Author(s): Walid Abi Habib, Salah Azzi, Frédéric Brioude, Virginie Steunou, Nathalie Thibaud, Cristina Das Neves, Marilyne Le Jule, Sandra Chantot-Bastaraud, Boris Keren, Stanislas Lyonnet, Caroline Michot, Massimiliano Rossi, Laurent Pasquier, Christine Gicquel, Sylvie Rossignol, Yves Le Bouc, Irène Netchine

Journal: Hum. Mol. Genet.. 2014 Nov;23(21):5763-73.

 

Isolated gain of methylation (GOM) at the IGF2/H19 imprinting control region 1 (ICR1) accounts for about 10% of patients with BWS. A subset of these patients have genetic defects within ICR1, but the frequency of these defects has not yet been established in a large cohort of BWS ...

Last Updated: 9 Oct 2014

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Reviews from the PubMed Database

Review articles summarize what is currently known about a disease. They discuss research previously published by others.
The terms "Beckwith-Wiedemann Syndrome" returned 11 free, full-text review articles on human participants. First 3 results:

Prenatal findings and the genetic diagnosis of fetal overgrowth disorders: Simpson-Golabi-Behmel syndrome, Sotos syndrome, and Beckwith-Wiedemann syndrome.
 

Author(s): Chih-Ping Chen

Journal: Taiwan J Obstet Gynecol. 2012 Jun;51(2):186-91.

 

With the advent of prenatal sonography, fetal overgrowth can be easily detected. Prenatal-onset overgrowth can be secondary to normal variants of familial tall stature, familial rapid maturation, diabetic macrosomia, and congenital nesidioblastosis, or prenatal-onset overgrowth can ...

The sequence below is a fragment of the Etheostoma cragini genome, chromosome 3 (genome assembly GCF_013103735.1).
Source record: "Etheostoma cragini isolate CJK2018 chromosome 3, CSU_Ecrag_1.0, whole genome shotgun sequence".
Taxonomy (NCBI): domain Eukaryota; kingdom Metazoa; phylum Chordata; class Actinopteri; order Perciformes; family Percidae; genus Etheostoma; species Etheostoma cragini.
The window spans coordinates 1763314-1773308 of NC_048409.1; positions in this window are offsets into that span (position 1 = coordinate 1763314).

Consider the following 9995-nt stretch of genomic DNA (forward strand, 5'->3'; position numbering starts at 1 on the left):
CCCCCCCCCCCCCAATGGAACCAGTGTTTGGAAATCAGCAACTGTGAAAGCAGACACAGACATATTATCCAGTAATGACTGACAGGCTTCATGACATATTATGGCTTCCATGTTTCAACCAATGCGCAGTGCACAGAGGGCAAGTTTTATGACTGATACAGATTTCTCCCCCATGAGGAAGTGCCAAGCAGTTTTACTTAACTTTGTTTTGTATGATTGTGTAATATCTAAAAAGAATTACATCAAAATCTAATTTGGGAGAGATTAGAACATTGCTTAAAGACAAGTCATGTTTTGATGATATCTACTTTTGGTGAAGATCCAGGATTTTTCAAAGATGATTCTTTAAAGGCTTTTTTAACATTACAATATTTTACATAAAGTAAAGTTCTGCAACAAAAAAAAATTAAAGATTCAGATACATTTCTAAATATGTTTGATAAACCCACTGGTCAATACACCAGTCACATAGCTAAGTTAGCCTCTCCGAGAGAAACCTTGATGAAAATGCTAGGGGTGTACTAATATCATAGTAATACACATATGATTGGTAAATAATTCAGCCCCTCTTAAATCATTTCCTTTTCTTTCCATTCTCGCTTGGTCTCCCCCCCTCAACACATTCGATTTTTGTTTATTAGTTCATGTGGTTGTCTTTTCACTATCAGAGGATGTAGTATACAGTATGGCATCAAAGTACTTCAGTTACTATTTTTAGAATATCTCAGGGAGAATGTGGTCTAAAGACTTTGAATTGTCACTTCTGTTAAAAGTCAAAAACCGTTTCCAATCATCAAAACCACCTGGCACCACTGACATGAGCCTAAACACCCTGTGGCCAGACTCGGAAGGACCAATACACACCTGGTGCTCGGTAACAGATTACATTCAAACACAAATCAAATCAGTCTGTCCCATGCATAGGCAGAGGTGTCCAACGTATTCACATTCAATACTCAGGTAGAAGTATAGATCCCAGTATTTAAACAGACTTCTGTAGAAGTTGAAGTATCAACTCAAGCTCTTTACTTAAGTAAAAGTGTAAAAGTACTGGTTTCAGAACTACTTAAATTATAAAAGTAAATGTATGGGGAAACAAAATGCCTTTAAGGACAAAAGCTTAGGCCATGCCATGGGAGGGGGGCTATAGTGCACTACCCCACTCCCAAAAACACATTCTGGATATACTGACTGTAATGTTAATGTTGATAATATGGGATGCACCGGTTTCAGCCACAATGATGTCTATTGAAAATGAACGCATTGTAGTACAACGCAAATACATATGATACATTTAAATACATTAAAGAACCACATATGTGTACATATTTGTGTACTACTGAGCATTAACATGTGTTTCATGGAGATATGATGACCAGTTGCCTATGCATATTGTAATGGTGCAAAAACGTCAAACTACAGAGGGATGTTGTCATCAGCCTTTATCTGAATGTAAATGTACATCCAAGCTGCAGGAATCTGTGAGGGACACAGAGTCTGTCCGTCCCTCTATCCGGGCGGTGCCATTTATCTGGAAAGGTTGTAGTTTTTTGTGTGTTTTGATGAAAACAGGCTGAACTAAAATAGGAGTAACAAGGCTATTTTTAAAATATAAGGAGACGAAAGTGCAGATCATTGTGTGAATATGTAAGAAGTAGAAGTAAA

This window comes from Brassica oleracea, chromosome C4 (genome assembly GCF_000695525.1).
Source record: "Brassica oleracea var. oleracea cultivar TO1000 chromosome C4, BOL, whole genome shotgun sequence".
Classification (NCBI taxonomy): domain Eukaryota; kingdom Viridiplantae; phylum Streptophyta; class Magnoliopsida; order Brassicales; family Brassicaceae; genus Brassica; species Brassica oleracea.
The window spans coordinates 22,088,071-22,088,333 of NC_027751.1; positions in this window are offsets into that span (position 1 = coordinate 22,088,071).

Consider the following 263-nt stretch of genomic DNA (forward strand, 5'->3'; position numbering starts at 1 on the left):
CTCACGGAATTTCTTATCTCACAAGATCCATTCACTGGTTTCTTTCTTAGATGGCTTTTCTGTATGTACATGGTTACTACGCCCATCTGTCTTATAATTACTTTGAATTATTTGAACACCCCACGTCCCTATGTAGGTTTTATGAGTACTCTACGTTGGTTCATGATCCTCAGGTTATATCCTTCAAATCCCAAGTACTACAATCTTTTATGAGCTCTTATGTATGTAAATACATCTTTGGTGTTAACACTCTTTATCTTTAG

Last Updated: 16 Jul 2012

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Adrenal masses associated with Beckwith Wiedemann syndrome in the newborn.
 

Author(s): Devendra V Taide, Pradnya S Bendre, Rajeev Redkar, Sandeep Hambarde

Journal: Afr J Paediatr Surg. ;7(3):209-10.

 

Adrenal cystic lesions are rare and may be associated with both complete and incomplete Beckwith syndrome (BWS). Because the adrenal gland often houses malignant lesions, differentiation between benign and malignant lesions of the gland, although usually difficult, is very necessary ...

Last Updated: 22 Sep 2010

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Beckwith-Wiedemann syndrome.
 

Author(s): Rosanna Weksberg, Cheryl Shuman, J Bruce Beckwith

Journal: Eur. J. Hum. Genet.. 2010 Jan;18(1):8-14.

 

Beckwith-Wiedemann syndrome (BWS) is a model disorder for the study of imprinting, growth dysregulation, and tumorigenesis. Unique observations in this disorder point to an important embryonic developmental window relevant to the observations of increased monozygotic twinning and ...

Last Updated: 16 Dec 2009

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Symptoms, Diagnosis, and Treatment

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Clinical Trial Information This information is provided by ClinicalTrials.gov

18F-L-Fluoro-DOPA PET/CT Scan Localization of Focal Pancreatic Lesions in Subjects With Hyperinsulinemic Hypoglycemia
 

Status: Available

Condition Summary: Congenital Hyperinsulinism; Beckwith-Wiedemann Syndrome; Insulinoma

 

Last Updated: 18 Feb 2016

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Prenatal Screening for Imprinting Anomalies Implicated in Beckwith Wiedemann and Silver Russell Syndromes
 

Status: Recruiting

Condition Summary: Pregnant Women Requiring Amniocentesis

 

Last Updated: 23 Feb 2016

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Last Updated: 17 May 2016